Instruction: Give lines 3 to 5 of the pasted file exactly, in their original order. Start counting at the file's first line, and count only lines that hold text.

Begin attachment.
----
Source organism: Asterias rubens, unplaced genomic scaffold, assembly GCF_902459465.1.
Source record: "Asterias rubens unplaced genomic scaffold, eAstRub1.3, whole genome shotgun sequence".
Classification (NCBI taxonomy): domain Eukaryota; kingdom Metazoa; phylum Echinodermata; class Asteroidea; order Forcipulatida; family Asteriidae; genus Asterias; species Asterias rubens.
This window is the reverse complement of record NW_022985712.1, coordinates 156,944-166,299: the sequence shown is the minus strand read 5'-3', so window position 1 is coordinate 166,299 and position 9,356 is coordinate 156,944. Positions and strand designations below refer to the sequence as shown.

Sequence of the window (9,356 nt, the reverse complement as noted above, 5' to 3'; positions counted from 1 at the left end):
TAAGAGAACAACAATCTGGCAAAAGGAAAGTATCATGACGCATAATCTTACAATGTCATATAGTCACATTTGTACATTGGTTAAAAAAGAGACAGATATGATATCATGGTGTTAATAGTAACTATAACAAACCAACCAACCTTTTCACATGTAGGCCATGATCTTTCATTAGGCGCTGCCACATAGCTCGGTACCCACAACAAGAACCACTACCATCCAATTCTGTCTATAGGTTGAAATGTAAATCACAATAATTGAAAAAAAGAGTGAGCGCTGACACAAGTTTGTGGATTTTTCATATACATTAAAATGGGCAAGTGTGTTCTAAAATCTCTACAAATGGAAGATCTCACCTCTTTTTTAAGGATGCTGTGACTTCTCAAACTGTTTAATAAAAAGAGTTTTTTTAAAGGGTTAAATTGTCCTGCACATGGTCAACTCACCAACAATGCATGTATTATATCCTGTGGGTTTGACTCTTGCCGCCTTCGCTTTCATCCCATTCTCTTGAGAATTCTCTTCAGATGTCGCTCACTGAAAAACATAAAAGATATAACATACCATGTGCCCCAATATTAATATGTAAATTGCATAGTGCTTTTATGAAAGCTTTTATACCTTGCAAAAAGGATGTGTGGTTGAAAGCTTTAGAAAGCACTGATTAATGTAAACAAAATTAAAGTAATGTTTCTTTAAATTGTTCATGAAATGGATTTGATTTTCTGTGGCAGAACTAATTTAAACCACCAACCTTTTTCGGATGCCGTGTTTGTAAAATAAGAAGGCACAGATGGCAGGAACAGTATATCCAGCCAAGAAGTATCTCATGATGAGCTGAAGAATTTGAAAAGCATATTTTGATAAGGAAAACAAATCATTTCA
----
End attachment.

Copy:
Classification (NCBI taxonomy): domain Eukaryota; kingdom Metazoa; phylum Echinodermata; class Asteroidea; order Forcipulatida; family Asteriidae; genus Asterias; species Asterias rubens.
This window is the reverse complement of record NW_022985712.1, coordinates 156,944-166,299: the sequence shown is the minus strand read 5'-3', so window position 1 is coordinate 166,299 and position 9,356 is coordinate 156,944. Positions and strand designations below refer to the sequence as shown.

Sequence of the window (9,356 nt, the reverse complement as noted above, 5' to 3'; positions counted from 1 at the left end):